3. Cherries are an excellent source of beta carotene (vitamin A). In fact they contain 19 times more beta carotene than blueberries and strawberries.
  4. Cherries are rich in vitamins C, E, potassium, magnesium, iron, folate and fiber.
  5. Cherries are referred to as “brain food”, aiding in brain health and in the prevention of memory loss.
  6. Because cherries contain anthocyanins, they can reduce inflammation and symptoms of arthritis and gout.
  7. Eating cherries reduces the risk of diabetes.
  8. Cherries are a good source of fiber which is important for digestive health.
  9. Cherries are a great snack or dessert choice important for weight-maintenance.
  10. Because of their powerful anti-inflammatory benefits, cherries are said to reduce pain and joint soreness for runners and athletes after workouts.

Tuesday, July 15, 2014

Are Organic Vegetables More Nutritious After All?

There may never be an end to arguments over whether organic food is more nutritious. But a new study is the most ambitious attempt so far to resolve the issue — and it concludes that organic fruit and vegetables offer a key benefit.

It's a scientific reply to an analysis that some researchers at Stanford University published two years ago. That paper, which generated lots of media coverage and much controversy, reviewed more than 200 studies of organic and conventional food, and concluded that organic foods do not really offer any significant nutritional benefit.

This new analysis, from a group of scientists mostly based in Europe, crunched data from an even bigger pile of studies: 343 of them, carried out over the past several decades. It will be published Monday in the British Journal of Nutrition.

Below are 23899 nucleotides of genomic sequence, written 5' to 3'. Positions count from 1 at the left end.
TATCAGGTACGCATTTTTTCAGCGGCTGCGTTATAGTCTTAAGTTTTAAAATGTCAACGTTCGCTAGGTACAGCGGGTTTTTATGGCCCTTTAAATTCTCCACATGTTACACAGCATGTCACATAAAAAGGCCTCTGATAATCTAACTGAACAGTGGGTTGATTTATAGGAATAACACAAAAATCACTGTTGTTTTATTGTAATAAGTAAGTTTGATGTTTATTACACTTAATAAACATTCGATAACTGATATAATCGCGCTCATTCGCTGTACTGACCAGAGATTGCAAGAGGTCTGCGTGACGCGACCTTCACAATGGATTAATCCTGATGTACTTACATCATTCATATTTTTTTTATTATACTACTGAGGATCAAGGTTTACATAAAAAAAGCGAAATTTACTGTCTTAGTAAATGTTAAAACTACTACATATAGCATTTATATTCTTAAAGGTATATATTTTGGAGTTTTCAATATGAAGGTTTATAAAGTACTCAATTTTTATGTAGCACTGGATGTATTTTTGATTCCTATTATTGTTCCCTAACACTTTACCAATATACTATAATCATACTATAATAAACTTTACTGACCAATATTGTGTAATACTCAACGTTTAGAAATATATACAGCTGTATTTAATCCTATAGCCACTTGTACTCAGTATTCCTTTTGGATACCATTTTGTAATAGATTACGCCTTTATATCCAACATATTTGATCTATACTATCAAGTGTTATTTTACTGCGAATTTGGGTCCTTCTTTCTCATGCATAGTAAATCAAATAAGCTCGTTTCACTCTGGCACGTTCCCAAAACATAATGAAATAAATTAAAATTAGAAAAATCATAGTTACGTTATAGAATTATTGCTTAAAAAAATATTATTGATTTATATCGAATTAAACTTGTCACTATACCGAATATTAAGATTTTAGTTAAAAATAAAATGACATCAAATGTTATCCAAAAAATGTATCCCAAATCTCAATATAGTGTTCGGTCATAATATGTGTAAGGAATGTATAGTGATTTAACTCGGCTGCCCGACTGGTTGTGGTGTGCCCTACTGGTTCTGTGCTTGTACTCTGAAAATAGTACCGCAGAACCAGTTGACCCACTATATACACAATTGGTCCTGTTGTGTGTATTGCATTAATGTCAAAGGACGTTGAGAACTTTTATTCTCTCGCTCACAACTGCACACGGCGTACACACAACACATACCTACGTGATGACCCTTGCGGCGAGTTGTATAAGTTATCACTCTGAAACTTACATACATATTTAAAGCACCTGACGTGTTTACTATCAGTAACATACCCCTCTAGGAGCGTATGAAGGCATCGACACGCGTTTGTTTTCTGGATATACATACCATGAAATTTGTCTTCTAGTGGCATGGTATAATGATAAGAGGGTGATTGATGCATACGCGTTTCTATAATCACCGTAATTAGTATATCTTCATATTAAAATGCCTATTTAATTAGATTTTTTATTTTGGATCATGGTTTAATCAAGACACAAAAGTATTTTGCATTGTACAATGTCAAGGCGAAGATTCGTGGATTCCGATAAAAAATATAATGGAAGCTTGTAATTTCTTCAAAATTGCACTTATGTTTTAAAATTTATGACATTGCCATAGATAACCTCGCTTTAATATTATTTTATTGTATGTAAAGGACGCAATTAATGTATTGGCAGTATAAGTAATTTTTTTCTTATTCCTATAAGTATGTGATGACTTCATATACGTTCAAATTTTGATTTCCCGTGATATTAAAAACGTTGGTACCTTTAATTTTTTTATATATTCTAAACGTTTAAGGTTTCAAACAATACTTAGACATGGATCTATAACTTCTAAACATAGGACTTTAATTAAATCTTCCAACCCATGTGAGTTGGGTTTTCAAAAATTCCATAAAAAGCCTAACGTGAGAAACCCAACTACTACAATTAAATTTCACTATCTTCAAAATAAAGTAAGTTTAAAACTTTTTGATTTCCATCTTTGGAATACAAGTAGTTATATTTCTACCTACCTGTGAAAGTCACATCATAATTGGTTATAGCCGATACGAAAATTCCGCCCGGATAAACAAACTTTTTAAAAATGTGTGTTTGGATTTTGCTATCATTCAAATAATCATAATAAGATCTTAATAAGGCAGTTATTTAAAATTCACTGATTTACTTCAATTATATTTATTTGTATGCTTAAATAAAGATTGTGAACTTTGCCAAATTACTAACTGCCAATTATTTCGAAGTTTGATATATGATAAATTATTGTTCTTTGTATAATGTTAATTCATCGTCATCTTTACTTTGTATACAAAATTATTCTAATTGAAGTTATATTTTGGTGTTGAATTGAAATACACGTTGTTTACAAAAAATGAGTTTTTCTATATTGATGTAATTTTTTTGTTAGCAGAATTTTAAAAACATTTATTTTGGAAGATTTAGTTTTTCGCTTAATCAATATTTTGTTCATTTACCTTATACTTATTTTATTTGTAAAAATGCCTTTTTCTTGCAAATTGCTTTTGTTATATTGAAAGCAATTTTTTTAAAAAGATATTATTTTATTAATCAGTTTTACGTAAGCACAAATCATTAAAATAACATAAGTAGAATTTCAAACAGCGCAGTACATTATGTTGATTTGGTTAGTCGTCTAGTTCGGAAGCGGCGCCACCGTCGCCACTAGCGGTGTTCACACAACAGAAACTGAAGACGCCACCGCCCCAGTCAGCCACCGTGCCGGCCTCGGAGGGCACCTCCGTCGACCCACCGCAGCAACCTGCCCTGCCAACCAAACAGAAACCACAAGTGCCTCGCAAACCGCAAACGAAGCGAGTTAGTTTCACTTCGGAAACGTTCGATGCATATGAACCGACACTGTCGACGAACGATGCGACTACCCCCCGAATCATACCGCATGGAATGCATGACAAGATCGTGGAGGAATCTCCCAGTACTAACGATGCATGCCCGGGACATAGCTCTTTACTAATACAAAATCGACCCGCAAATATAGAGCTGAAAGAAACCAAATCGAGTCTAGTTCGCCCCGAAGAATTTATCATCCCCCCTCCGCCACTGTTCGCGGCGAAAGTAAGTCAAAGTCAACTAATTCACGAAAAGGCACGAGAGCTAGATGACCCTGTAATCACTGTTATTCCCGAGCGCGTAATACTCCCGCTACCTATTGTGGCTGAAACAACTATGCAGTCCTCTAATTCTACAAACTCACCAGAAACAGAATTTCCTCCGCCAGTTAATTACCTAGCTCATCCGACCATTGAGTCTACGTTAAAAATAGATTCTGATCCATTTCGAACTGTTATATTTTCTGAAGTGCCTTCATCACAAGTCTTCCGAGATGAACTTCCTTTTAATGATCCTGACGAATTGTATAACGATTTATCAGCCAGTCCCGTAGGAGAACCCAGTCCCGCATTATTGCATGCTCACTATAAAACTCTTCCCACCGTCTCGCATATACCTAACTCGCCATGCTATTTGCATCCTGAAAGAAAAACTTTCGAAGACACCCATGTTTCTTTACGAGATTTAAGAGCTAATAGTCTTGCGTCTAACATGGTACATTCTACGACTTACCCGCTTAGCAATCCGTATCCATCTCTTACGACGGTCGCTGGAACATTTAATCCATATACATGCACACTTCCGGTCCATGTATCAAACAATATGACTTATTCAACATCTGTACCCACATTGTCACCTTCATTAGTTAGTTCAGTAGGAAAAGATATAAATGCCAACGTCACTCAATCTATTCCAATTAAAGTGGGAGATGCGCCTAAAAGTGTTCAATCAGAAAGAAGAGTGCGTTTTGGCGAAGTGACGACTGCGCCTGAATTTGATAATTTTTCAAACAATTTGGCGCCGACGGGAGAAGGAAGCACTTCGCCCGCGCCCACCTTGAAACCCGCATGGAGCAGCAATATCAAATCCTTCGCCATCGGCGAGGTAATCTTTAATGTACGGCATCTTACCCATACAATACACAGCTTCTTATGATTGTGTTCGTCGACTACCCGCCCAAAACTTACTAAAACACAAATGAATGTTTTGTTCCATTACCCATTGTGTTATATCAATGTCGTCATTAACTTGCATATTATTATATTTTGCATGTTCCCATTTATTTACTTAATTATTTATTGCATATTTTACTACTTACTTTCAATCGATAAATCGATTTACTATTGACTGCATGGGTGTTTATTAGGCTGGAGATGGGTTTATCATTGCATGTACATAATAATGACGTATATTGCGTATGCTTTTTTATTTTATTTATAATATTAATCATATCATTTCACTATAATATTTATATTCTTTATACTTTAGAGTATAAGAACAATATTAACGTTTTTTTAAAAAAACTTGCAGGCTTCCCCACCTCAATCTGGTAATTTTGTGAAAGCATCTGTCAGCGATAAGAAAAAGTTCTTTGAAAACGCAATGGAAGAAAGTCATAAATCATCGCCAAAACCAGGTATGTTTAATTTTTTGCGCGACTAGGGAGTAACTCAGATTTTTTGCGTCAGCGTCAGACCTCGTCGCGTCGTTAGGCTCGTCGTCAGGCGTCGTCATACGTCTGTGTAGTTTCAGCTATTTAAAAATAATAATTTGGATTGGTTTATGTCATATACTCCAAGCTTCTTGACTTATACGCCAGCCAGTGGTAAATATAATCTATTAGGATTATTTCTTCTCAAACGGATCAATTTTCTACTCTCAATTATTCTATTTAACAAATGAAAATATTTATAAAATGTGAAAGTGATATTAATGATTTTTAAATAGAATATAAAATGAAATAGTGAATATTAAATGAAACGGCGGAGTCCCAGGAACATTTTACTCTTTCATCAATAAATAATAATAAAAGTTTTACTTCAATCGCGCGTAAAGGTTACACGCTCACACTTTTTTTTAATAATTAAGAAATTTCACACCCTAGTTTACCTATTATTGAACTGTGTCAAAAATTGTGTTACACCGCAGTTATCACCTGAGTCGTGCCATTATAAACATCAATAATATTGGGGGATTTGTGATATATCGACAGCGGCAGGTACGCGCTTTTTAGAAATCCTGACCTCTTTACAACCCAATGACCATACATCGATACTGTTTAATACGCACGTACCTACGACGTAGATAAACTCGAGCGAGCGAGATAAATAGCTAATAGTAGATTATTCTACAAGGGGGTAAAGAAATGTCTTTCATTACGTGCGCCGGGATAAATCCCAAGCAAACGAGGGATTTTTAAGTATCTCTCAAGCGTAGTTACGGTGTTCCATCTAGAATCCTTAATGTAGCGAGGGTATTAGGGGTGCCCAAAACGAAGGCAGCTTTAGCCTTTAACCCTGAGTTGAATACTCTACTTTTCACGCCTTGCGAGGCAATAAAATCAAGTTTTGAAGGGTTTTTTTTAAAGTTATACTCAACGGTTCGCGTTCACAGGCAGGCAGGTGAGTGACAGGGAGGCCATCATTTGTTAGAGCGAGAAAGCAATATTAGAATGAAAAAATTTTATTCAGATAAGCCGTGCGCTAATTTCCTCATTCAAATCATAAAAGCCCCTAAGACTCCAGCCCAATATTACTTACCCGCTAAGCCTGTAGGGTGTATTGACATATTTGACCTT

The new analysis repeats some of the Stanford group's findings. It finds that organic and conventional vegetables offer similar levels of many nutrients, including minerals, vitamin C and vitamin E. Conventional crops are higher in protein. And there are fewer pesticide residues on organic foods, as you'd expect.

But the group found a significant difference in the levels of special compounds called antioxidants. "Across the important antioxidant compounds in fruits and vegetables, organic fruits and vegetables deliver between 20 and 40 percent higher antioxidant activity," says Charles Benbrook, from Washington State University's Center for Sustaining Agriculture and Natural Resources, a co-author of the study.

These antioxidant compounds, which go by names like flavonoids and carotenoids, are getting a lot of attention lately. Their effects remain somewhat murky, but scientists say they can protect cells from the effects of aging, or from the sort of damage that can lead to cancer.

Benbrook says this is a big reason why public health experts want us all to eat more fruits and vegetables: They deliver a good dose of antioxidants. And if organic produce provides more of them, he says, "we think that's a big deal."

Benbrook thinks there are a couple of reasons why they're seeing this result.

First, plants make these compounds to protect themselves when they run into challenges like insects or diseases. And organic crops, because they aren't protected by as many chemical pesticides, have to fight off more hungry bugs. "Plants in an organic field are getting chewed on," he says.

The second reason, Benbrook says, is that organic crops aren't getting as much fertilizer. More heavily fertilized conventional crops may grow faster and get bigger, but as a result, their nutrients may get diluted.

"That's why when you buy these great big juicy apples that are just sweet as sin, it's that extra moisture and carbohydrate that dilutes the vitamin C and the anthocyanins," he says.

This analysis, however, probably isn't the end of this debate.